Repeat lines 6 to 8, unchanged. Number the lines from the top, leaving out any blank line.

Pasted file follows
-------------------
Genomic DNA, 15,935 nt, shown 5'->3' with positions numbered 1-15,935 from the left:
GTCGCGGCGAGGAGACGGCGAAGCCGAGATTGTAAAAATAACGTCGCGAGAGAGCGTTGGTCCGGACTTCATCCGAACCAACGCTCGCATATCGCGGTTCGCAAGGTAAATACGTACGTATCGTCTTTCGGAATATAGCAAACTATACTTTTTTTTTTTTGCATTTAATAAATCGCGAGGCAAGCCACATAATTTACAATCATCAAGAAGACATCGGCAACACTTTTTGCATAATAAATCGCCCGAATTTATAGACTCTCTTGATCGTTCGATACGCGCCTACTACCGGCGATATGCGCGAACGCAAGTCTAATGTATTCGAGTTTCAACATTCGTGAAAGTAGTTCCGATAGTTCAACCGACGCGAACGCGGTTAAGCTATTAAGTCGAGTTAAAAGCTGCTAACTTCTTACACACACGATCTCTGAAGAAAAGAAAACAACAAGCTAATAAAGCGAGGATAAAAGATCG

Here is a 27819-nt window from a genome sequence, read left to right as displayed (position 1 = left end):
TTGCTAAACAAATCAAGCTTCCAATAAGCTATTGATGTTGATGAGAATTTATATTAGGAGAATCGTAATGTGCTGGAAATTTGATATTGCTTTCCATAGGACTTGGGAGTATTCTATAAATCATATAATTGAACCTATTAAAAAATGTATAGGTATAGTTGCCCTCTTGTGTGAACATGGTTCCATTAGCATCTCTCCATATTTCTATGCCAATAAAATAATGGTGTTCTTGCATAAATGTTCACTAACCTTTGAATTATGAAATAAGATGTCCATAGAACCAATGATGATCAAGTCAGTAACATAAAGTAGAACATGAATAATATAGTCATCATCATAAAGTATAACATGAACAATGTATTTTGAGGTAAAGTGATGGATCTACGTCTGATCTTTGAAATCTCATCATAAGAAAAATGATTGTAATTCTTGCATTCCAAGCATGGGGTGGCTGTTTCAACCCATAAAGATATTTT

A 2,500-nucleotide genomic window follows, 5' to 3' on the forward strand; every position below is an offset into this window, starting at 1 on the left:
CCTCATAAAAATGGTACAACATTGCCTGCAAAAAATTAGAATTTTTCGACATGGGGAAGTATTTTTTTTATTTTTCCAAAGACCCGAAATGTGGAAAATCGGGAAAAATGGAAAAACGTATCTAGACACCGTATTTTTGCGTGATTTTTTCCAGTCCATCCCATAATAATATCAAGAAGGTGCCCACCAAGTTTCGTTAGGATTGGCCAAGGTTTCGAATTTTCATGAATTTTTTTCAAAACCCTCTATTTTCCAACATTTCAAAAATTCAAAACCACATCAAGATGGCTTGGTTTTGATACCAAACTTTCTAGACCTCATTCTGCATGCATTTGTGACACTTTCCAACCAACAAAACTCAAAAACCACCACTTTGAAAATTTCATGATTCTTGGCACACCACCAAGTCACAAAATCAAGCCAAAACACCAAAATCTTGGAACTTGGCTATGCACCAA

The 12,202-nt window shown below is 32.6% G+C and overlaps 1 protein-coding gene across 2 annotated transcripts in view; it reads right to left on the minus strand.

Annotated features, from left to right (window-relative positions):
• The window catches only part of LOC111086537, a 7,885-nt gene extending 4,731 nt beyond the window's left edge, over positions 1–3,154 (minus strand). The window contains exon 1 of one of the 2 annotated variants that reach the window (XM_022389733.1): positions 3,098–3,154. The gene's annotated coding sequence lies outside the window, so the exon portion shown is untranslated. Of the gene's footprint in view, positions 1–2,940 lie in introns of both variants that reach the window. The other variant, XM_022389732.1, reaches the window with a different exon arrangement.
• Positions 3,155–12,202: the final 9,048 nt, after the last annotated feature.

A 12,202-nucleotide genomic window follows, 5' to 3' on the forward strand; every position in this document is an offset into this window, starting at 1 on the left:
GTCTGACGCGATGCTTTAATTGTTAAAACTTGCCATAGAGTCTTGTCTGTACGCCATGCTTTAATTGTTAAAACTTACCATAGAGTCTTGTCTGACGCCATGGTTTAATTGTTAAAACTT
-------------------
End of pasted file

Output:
CCTCATAAAAATGGTACAACATTGCCTGCAAAAAATTAGAATTTTTCGACATGGGGAAGTATTTTTTTTATTTTTCCAAAGACCCGAAATGTGGAAAATCGGGAAAAATGGAAAAACGTATCTAGACACCGTATTTTTGCGTGATTTTTTCCAGTCCATCCCATAATAATATCAAGAAGGTGCCCACCAAGTTTCGTTAGGATTGGCCAAGGTTTCGAATTTTCATGAATTTTTTTCAAAACCCTCTATTTTCCAACATTTCAAAAATTCAAAACCACATCAAGATGGCTTGGTTTTGATACCAAACTTTCTAGACCTCATTCTGCATGCATTTGTGACACTTTCCAACCAACAAAACTCAAAAACCACCACTTTGAAAATTTCATGATTCTTGGCACACCACCAAGTCACAAAATCAAGCCAAAACACCAAAATCTTGGAACTTGGCTATGCACCAA

The 12,202-nt window shown below is 32.6% G+C and overlaps 1 protein-coding gene across 2 annotated transcripts in view; it reads right to left on the minus strand.

Annotated features, from left to right (window-relative positions):